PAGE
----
Discipline is still a concern in schools even months after the resumption of in-person classes, said teachers.
Boys keeping their hair long and unkempt, answering back to the teacher, having disrespectful body language or skipping classes are some of the issues that teachers have been facing in the last few months after schools resumed in-person classes.
Some of them are testing the “endurance level of the teachers” by frequently asking for breaks, making it difficult for the teacher to continue the lesson.
Some sit in postures that are objectionable, said a teacher.
In the last two years, when children were attending online classes from home during the Covid pandemic, several of them enjoyed liberties that cannot be allowed in school, said teachers and counsellors.
It is natural for students to be indisciplined but with schools reopening, there is a brazenness in their behaviour, which was not there earlier, teachers said.
After a long break, when boys would grow their hair or girls refused to tie it properly, one or two reminders would get the job done. But now, even after repeated reminders, their hair remains unkempt, said a teacher.
Some students are finding ways to hide in parts of the school to bunk a class they do not want to attend, said another teacher.
“They do not understand that there are consequences of their behaviour. What was acceptable behaviour at home is not acceptable behaviour at school. Students seem to have forgotten that,” said Seema Sapru, principal of The Heritage School.
Students in classes VII, VIII and IX, in the adolescence period, are the ones who are the most indisciplined, said heads of two schools.
For a large part of the last two years, they were confined indoors. Now, there is a “sense of freedom”.
“Some children who felt cloistered at home suddenly there is a new-found freedom. Also, a child by himself or herself may not be indisciplined but in groups it is different,” said Amita Prasad, director of Indus Valley World School.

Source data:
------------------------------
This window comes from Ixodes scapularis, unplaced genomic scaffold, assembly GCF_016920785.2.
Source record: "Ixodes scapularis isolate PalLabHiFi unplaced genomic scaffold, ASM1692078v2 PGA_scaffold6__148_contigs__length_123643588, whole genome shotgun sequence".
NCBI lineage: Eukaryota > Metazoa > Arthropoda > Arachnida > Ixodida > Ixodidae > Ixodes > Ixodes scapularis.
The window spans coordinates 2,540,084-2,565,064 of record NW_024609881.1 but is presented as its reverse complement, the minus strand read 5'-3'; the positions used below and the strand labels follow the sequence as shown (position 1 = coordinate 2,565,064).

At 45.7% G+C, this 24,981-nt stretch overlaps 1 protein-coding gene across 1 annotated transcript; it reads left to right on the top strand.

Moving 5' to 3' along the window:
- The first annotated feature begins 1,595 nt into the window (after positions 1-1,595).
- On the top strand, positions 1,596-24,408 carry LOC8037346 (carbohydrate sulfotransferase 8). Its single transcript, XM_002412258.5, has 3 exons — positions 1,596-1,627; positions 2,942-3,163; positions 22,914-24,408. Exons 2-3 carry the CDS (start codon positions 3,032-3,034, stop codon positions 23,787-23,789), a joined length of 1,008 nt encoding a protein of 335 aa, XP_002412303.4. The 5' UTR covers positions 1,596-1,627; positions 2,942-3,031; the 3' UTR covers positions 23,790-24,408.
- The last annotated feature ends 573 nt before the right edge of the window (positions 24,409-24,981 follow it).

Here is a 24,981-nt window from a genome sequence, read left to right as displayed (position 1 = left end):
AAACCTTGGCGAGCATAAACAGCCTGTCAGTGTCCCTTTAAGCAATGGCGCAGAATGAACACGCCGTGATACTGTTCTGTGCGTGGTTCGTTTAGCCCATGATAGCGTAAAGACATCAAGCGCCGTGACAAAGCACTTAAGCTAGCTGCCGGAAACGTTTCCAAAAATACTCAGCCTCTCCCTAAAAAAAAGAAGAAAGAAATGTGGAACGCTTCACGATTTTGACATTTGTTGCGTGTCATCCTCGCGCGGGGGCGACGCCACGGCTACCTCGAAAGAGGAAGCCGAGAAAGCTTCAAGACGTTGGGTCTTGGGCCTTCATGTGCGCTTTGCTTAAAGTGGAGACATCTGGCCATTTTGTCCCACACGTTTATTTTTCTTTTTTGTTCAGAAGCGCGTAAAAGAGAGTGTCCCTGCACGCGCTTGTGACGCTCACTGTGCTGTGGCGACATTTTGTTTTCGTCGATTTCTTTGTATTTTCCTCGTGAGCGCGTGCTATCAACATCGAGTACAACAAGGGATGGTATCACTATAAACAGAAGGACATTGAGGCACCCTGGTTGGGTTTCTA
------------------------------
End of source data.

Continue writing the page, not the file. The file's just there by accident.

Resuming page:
School is not about academics alone and institutions teach them everything, from how to enter the campus, how to sit in class, how to walk around and how to talk.
“Disciplined behaviour is missing in some of them because they been out of practice in the last two years,” said Basanti Biswas, principal of Calcutta Girls’ High School.
Psychotherapist Farishta Dastur Mukerji said that behaviour is all about conditioning and children “are conditioned to the home environment”.
“In a classroom situation, certain behaviour is expected. This is something they have to be conditioned to,” said Dastur Mukerji.
She said that instead of jumping into academics, the first six months should be spent on what is regular reinforcement of expected behaviour to condition them back to school life.
“Let us not race through this. Rather than being strict with them, it is important to have conversations with them,” she said.
Sapru said that if students can now attend classes regularly without a break, they would find it easier to fall in line.